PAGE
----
tion in the safe, but last night he ex
pressed the fear that they had been
Shortly after 5 o'clock yesterday aft
ernoon Commissioner Walker arrived
at the association building. He was
accompanied by Ed W. Schonert,
locksmith, and five deputies from the
sheriff's office. These were advised as
to cvpry movf by Henry Beatty and
Thomas Cirrran. the sheriff's attorneys.
Mr. Schonert bore a black leather case
which contained his "burglar tools,"
and wasted no time in setting about
Rehind the doors were J. W. Farrell
and Thomas Mooney. the armed guards
employed by the bank to frustrate
just such action by Commissioner Wal
ker. They wasted no time in setting
about their allotted tasks, either. Far
rell displayed a revolver, or some
thing that looked like one, behind thp
heavy plateglass door and shouted to
the locksmith to stop sawing the lock
of the doors or be shot.
Schonert took him at his word and
quit somewhat hastily.
"Oh, that's only a bluff," said Com
missioner Walker; "go on working."
Schonert again applied himself to the
task of sawing the brass bolt of the
Suddenly the flash and "bang" of the
flashlights operated by the camera men
smote the blacksmith's ear and, believ
ing the guards within had started firing
in earnest, ho tried to flee through the
big crowd which had gathered.
After 20 minutes. the doors were
forced open and Commissioner Walker,
the deputies and some witnesses en
tered the bank. The guards were
ejected by the commissioner himself
after Attorney Beatty had advised the
deputies not to interfere unless it be
came absolutely necessary.
Wayne Corbin, chief clerk of the asso
ciation and assistant to his father, the
secretary and general manager, re
fused to assist Walker in locating the
papers, books or other assets of the as
He had watched the operations of the
Jocksmith, but did not offer to interfere.
Mr. Walker permitted him to enter the
ofiVes with the deputies.
Commissioner Walker's move followed
a long legal struggle which resulted
when he declared the concern was op
erating in an unsafe ma*nner.
Cfhlef of Police White refused to aid
Walker yesterday and it was late in
the afternoon before Sheriff Eggers
.finally decided to lend assistance. The
guards employed by the Continental
Building and Loan association have
been going on duty when the clerical
force quit at 4:30 o'clock each after
Custodian Brandon has been keeping
a lonely vigil in the corridor of the
building since last Monday. Technical
ly, he has bee/i in charge, but the offi
cials never permitted him behind the
counter. At 4:30 p. m. yesterday he
left with the employes of the bank, but
an hour later was placed in command
,of the institution. •
Gavin McNab, attorney for the bank,
announced last night that papers were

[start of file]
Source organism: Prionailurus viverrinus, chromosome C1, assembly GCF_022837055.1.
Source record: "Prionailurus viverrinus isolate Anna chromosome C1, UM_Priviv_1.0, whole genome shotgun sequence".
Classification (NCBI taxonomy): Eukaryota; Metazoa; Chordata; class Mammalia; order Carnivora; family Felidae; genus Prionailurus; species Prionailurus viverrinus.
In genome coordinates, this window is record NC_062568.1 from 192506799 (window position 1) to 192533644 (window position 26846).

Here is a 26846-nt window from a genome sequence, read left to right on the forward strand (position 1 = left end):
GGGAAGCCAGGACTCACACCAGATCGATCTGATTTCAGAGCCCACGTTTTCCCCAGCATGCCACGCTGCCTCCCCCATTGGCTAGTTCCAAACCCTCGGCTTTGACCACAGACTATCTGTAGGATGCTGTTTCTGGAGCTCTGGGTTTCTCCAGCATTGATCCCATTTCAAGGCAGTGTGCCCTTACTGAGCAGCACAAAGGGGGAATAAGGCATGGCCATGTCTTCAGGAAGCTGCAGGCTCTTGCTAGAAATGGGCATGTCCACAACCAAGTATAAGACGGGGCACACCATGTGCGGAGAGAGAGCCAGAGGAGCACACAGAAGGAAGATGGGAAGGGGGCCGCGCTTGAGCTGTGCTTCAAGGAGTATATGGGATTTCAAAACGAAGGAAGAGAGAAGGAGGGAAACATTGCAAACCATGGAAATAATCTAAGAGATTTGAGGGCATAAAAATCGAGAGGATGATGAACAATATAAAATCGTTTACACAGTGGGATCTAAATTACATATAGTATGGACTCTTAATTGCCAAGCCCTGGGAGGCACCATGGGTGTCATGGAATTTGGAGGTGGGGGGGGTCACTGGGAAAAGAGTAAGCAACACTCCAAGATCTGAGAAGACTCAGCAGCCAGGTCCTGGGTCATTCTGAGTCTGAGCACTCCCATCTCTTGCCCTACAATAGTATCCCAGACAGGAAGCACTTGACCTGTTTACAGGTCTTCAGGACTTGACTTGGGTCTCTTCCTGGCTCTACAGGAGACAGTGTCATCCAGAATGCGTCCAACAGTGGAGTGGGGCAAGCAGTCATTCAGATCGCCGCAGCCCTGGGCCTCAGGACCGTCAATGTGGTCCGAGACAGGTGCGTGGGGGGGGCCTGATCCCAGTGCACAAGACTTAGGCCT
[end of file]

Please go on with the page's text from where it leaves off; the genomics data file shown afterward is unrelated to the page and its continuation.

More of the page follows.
drawn up for a suit for damages in the
amount of $50,000 and that it would be
filed this morning against Sheriff Eg
gers and his bondsmen, the Pacific
Coast Casualty company. Mr. McNab
also announced that as soon as It is
discovered who the bondsmen of Mr.
Walker are a similar suit will be filed
against Mr. Walker and his bondsmen.
"Our object is to pay the depositors of
the Continental principal, interest and
profit as soon a» courts will permit,"
said McNab last night. "From this pur
pose we will not be deflected because
Walker and Eggers break doors and
commit other unlawful acts. The ease
comes up before Judge Seawell Tues
day next. It is hardly necessary to ask
the people whether Judge SeawelTa
mind of Bggers' chisel is the more
likely to determine the constitutional
question directly." .
O BILL INTRODUCED
Sacramento, January 22.
The Provident Loan association, or
ganized by philanthropic citizens of
San Francisco, will be forced to go
out of business if a bill introduced to
day by Senator Grant of San Fran
cisco becomes a law.
The Provident loans small sums on
chattels at 2 per cent a month to pro
tect needy persons from the clutches
of the "sharks," who, it is alleged,
charge as high as 12 to 15 per cent
Mr. Grant's bill makes 9 per cent a
year the maximum, and provides heavy
criminal penalties for infractions of
Senator Grant said that he had not
heard of the Provident Loan asso
ciation, but that he was convinced that
the timf had come for a stringent
1 FOR SOME FELONS
Sacramento, January 22.
Profitable employment of convicts
eligible to the parole class on the re
formatory site in Napa county is
sought by the reformatory commission
headed by Governor Johnson.
A bill introduced today by Senator
Boynton authorizes the board of priscn
directors to transfer convicts to the
Napa reformatory site ranch. The
ranch is to be in general cultivation
and the produce sold to the several
The receipts are to go into the sup
port fund In the same manner that the
receipts of the manufacturing plants
in San Quentln are turned into the
prison support and manufacturing re
volving funds. _, "
Shares Office, Then Quits
Storms Turns Back on Job
Fletcher M. Hamilton (to the left) and William Storms at T»or\ together in
the office of the state mineralogist.
Hamilton and Ousted State Mineralogist for
Several Hours Occupy Same Desk
"Is the state mineralogist in?"
That's the way it was yesterday
forenoon in the third floor office in the
ferry building. Fletcher M. Hamilton,
appointed Tuesday night by Governor
Johnson, and William
ed in 1911, sat side by side in the pri
vate office shoulder to shoulder read
ing the letters and alternating at tele
phone calls. It was tedious work.
In the afternoon, after a satisfying
luncheon. Storms decided to retire
gracefully and arcept the mandate of
With the retirement of Storms came
the resignation of A. W. Ward, chair
man of trustees of the state mining